For 120 years, the country’s main stage has provided an arena for Norwegian dramatic artists, classical and innovative theatrical productions, grand celebrations, and bitter conflicts.
When the National Theatre opened on September the 1st 1899, it assumed the role of Norway’s national theatre previously held by the Christiania Theatre. The same year, the Christiania Theatre was demolished, making room for the Bank of Norway (Norges Bank).
Powerful forces wanted to situate the new theatre in the Studenterlunden park. The university objected, finding it inappropriate for a theatre to occupy the space between the palace, the university, and Parliament. It was only in 1888, after Henrik Ibsen and Bjørnstjerne Bjørnson both had won great international acclaim, that the permission to build the new National Theatre in Studenterlunden was granted – on the condition that the roof could not be higher than the university, and the entrance could not point towards it.
Henrik Bull won the architects’ contest
The National Theatre building is designed by Henrik Bull, who won the architects’ design contest in 1891.
Bjørnson vs. Ibsen
Bjørn Bjørnson was the first Artistic Director at the National Theatre.
The artistic mind of Vilhelm Krag
When Bjørn Bjørnson stepped down from his position of Artistic Director, there was a broad consensus that the next Artistic Director should be a man of letters.
Halfdan Christensen and the golden age
In 1911 Halfdan Christensen assumed the role of Artistic Director, which marked the beginning of what is called the National Theatre’s golden age.
Bjørnson and "The Journey to the Christmas Star"
When Halfdan Christensen quit, there was only one applicant for the position of Artistic Director, and he was out of the question.
Einar Skavlan and the new generation
Einar Skavlan took over as Artistic Director in 1928. He had been Editor-in-Chief of the newspaper Dagbladet for many years, and so was used to run a large, modern business.
Halfdan Christensen and blasphemy
Halfdan Christensen had turned 56 when he became Artistic Director for the second time in 1930.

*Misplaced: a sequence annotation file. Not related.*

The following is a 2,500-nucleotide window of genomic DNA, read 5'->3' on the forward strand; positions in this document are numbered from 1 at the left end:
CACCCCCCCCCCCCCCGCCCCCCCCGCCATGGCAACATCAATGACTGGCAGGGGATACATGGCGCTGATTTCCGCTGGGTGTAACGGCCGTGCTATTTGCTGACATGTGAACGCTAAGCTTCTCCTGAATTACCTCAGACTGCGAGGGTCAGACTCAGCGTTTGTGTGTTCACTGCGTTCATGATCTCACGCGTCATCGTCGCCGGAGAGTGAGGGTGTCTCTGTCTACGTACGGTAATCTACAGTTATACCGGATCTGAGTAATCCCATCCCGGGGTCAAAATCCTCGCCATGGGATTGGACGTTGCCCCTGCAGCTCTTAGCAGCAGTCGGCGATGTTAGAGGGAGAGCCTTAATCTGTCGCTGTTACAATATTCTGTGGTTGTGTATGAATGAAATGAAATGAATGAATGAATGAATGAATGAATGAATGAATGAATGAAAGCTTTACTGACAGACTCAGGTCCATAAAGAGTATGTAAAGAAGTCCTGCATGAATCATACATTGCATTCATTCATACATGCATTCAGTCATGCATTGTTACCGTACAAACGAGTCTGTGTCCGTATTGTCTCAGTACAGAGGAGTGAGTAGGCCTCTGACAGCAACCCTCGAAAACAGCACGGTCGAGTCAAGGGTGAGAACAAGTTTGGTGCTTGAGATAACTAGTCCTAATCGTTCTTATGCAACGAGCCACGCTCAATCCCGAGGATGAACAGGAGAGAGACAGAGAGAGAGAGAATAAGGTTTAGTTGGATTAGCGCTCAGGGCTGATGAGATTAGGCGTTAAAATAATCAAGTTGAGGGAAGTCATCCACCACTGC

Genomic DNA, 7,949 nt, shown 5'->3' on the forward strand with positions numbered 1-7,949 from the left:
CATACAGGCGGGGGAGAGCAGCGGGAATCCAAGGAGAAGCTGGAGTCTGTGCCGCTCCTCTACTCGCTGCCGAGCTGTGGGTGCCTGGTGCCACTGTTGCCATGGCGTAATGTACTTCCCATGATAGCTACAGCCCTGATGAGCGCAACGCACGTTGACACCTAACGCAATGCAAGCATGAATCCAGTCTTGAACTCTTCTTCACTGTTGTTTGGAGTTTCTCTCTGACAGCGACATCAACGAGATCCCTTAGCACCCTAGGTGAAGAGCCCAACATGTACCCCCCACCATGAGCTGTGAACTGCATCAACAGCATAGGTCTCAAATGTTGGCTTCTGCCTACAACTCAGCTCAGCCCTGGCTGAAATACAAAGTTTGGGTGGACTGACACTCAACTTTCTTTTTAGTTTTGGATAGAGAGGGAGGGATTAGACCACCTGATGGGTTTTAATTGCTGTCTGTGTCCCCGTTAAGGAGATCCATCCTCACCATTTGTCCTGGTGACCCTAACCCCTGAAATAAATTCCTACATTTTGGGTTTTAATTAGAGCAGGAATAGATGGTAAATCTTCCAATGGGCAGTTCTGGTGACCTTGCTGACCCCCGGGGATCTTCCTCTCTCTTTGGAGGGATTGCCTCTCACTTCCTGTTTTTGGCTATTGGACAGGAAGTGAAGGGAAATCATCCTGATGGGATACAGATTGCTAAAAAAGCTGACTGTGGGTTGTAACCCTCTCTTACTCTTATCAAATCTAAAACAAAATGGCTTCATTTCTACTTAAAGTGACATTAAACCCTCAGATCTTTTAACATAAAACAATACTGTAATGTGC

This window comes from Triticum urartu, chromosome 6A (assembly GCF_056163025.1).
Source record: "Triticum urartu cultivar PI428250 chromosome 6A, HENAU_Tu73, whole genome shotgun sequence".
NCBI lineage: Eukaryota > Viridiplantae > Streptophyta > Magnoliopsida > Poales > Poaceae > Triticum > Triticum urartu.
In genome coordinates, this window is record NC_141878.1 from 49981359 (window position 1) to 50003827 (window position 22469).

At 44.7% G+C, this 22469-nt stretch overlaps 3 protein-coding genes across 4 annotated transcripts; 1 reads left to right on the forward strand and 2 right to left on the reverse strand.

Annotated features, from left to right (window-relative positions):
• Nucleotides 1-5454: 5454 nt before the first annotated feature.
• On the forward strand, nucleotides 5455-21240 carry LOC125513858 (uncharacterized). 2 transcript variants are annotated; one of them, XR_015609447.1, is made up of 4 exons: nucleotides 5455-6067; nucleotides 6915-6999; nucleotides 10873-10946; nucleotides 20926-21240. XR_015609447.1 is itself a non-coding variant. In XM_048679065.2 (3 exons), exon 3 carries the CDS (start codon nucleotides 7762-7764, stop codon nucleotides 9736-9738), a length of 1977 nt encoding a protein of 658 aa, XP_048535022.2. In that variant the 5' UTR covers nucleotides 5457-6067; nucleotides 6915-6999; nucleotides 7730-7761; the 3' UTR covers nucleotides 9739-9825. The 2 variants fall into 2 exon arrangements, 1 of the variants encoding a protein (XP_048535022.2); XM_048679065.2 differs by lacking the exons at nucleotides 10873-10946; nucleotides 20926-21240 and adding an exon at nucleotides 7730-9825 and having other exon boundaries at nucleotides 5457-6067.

Anton Rønneberg and Johe. Wiers-Jenssen
Finding a successor was not easy. There were several applicants, but none that met the board’s requirements. Anton Rønneberg, a dramaturge at the theatre, was asked to step in.
Axel Otto Normann and the invasion
In 1935 Axel Otto Normann became the new Artistic Director. He was originally a journalist and theatre critic.
Gustav Berg-Jæger and the occupation
During the period of Nazi rule, the Nazi Gustav Berg-Jæger was instated as Artistic Director.
Knut Hergel and the deficit
Knut Hergel was hired as a new Artistic Director in 1946 and stayed in his position until 1960.
Carl Fredrik Engelstad and backstage drama
In 1960 Carl Engelstad, theatre critic and European history scholar, was hired as Artistic Director.
State theatre under Erik Kristen-Johanssen
Erik Kristen-Johanssen took over the Director’s seat in 1961. He was a businessman and had been the National Theatre’s Financial Director since 1948.
Arild Brinchmann and refurbishment
Arild Brinchmann became Artistic Director in 1967. He had been the first Director of NRK’s Televised Theatre (Fjernsynsteatret) from 1959 to 1967.
Toralv Maurstad and the great fire
When Brinchmann stepped down as Artistic Director in 1978, Toralv Maurstad took over. He had already been Artistic Director at Oslo Nye Teater (Oslo New Theatre) for ten years at this point.
Kjetil Bang-Hansen, Stein Winge, and “the Troika”
When Maurstad left the Director’s seat in 1986, Kjetil Bang-Hansen took over.
Ellen Horn and the dream of expansion
Winge stayed on until 1992, when Ellen Horn took over – this time by herself. This was the first time a woman was the sole Artistic Director.
Eirik Stubø had been the Artistic Director at the Rogaland Theatre when he was hired as the National Theatre’s new Artistic Director.
Hanne Tømta took over as Artistic Director at the National Theatre in 2009. Under Tømta’s leadership, the theatre has set several records.